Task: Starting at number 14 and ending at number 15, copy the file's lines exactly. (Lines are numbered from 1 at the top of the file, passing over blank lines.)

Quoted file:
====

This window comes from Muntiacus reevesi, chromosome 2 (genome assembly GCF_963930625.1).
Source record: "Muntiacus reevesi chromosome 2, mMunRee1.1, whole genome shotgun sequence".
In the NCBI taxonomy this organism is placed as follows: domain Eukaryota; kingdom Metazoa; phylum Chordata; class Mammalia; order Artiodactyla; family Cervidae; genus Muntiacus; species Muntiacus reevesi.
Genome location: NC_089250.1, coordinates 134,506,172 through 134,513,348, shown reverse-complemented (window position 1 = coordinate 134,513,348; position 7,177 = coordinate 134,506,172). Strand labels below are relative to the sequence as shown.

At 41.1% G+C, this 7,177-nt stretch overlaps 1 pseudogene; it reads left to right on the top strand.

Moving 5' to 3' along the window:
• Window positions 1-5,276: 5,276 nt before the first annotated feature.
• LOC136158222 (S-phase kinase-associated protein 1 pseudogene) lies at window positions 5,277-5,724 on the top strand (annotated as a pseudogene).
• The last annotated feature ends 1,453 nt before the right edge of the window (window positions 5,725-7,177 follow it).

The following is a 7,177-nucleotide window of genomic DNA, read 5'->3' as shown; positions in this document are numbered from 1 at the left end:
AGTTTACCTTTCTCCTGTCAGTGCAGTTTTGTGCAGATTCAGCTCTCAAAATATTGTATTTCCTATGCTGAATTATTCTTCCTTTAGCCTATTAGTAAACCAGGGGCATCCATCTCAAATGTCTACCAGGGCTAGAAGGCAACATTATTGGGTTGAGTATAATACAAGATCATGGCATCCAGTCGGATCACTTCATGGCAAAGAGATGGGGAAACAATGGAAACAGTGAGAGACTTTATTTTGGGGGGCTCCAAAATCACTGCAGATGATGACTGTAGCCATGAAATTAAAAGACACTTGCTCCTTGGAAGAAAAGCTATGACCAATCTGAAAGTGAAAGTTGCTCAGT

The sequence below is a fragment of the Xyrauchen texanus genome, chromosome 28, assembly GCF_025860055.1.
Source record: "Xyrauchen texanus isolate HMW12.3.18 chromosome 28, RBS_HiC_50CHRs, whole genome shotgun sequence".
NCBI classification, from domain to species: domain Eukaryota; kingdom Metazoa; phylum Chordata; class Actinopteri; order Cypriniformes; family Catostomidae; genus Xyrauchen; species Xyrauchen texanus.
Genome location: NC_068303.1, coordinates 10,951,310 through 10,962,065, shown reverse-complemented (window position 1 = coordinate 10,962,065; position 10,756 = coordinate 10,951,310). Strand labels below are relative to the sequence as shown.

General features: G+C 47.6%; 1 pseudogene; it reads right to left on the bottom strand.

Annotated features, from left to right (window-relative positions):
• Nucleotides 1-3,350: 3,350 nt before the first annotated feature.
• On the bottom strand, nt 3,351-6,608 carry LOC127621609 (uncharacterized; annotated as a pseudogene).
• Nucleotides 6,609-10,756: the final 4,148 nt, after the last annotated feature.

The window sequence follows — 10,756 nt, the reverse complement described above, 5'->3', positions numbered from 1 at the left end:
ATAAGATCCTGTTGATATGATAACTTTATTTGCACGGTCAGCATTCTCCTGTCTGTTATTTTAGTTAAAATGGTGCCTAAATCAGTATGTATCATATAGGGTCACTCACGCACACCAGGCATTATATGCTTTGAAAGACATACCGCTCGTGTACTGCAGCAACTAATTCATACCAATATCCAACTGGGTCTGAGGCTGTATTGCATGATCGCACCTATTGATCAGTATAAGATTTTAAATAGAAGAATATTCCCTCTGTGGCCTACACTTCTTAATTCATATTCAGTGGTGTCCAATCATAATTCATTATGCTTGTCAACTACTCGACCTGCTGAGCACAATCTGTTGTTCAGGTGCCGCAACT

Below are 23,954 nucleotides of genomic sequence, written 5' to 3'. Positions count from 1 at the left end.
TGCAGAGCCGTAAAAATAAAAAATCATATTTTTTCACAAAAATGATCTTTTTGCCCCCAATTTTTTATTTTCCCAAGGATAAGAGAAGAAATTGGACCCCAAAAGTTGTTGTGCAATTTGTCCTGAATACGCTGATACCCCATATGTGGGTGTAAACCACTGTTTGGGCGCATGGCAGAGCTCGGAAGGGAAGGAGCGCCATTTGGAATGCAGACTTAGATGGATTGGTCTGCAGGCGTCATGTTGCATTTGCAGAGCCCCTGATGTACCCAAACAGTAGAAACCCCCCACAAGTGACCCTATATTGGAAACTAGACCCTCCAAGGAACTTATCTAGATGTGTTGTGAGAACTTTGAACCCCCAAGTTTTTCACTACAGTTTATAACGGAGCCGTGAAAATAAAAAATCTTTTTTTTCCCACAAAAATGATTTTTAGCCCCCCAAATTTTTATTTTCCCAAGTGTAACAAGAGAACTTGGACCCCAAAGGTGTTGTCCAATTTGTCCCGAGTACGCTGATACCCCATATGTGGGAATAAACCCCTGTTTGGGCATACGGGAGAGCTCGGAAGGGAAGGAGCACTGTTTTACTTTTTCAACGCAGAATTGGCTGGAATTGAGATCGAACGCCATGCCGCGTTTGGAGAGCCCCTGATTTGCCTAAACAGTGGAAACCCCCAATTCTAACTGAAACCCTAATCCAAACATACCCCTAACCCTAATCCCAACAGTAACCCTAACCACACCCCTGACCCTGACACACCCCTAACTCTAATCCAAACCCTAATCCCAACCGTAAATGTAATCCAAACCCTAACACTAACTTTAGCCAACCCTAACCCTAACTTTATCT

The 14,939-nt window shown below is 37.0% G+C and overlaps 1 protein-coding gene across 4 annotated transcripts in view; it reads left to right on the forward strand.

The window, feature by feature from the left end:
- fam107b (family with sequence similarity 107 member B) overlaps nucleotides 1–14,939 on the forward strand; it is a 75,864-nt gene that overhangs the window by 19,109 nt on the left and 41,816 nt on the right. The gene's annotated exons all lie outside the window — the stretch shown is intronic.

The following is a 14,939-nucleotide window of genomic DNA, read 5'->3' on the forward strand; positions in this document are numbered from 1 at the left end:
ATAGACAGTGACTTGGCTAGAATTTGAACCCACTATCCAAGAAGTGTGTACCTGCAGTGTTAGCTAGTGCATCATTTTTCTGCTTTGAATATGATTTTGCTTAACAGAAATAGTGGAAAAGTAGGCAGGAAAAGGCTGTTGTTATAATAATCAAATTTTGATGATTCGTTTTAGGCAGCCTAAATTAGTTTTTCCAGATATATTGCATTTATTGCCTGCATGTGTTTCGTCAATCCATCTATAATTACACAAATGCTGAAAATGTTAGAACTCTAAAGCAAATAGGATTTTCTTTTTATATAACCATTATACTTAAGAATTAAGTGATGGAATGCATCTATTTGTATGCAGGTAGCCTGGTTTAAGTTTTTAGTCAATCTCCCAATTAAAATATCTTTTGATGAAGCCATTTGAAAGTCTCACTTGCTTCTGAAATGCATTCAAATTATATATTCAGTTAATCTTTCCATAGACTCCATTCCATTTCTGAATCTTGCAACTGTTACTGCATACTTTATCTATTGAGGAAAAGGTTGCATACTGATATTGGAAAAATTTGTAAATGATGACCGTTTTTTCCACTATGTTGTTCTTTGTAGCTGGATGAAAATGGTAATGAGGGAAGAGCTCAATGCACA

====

NCBI classification, from domain to species: domain Eukaryota; kingdom Metazoa; phylum Chordata; class Actinopteri; order Cypriniformes; family Catostomidae; genus Xyrauchen; species Xyrauchen texanus.
Genome location: NC_068303.1, coordinates 10,951,310 through 10,962,065, shown reverse-complemented (window position 1 = coordinate 10,962,065; position 10,756 = coordinate 10,951,310). Strand labels below are relative to the sequence as shown.